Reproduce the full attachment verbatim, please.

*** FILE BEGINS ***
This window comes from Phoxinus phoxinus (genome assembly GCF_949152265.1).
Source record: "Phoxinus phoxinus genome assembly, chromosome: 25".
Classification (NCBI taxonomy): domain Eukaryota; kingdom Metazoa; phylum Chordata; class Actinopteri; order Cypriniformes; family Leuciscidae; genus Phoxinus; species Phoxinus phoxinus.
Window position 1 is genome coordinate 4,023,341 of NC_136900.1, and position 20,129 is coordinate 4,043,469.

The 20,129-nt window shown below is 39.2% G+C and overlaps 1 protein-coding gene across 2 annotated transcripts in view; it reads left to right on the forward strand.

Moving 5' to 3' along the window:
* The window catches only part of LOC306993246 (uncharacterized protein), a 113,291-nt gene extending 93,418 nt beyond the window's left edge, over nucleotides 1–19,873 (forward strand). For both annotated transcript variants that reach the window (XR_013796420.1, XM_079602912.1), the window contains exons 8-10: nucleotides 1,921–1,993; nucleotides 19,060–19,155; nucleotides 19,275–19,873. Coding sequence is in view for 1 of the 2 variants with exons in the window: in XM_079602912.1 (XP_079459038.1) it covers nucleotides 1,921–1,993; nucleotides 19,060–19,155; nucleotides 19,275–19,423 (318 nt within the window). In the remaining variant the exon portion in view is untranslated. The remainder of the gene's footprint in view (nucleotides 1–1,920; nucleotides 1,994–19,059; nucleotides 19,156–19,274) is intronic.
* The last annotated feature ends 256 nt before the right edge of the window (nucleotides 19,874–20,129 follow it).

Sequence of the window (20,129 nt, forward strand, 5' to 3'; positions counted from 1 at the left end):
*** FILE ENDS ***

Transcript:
This window comes from Phoxinus phoxinus (genome assembly GCF_949152265.1).
Source record: "Phoxinus phoxinus genome assembly, chromosome: 25".
Classification (NCBI taxonomy): domain Eukaryota; kingdom Metazoa; phylum Chordata; class Actinopteri; order Cypriniformes; family Leuciscidae; genus Phoxinus; species Phoxinus phoxinus.
Window position 1 is genome coordinate 4,023,341 of NC_136900.1, and position 20,129 is coordinate 4,043,469.

The 20,129-nt window shown below is 39.2% G+C and overlaps 1 protein-coding gene across 2 annotated transcripts in view; it reads left to right on the forward strand.

Moving 5' to 3' along the window:
* The window catches only part of LOC306993246 (uncharacterized protein), a 113,291-nt gene extending 93,418 nt beyond the window's left edge, over nucleotides 1–19,873 (forward strand). For both annotated transcript variants that reach the window (XR_013796420.1, XM_079602912.1), the window contains exons 8-10: nucleotides 1,921–1,993; nucleotides 19,060–19,155; nucleotides 19,275–19,873. Coding sequence is in view for 1 of the 2 variants with exons in the window: in XM_079602912.1 (XP_079459038.1) it covers nucleotides 1,921–1,993; nucleotides 19,060–19,155; nucleotides 19,275–19,423 (318 nt within the window). In the remaining variant the exon portion in view is untranslated. The remainder of the gene's footprint in view (nucleotides 1–1,920; nucleotides 1,994–19,059; nucleotides 19,156–19,274) is intronic.
* The last annotated feature ends 256 nt before the right edge of the window (nucleotides 19,874–20,129 follow it).

Sequence of the window (20,129 nt, forward strand, 5' to 3'; positions counted from 1 at the left end):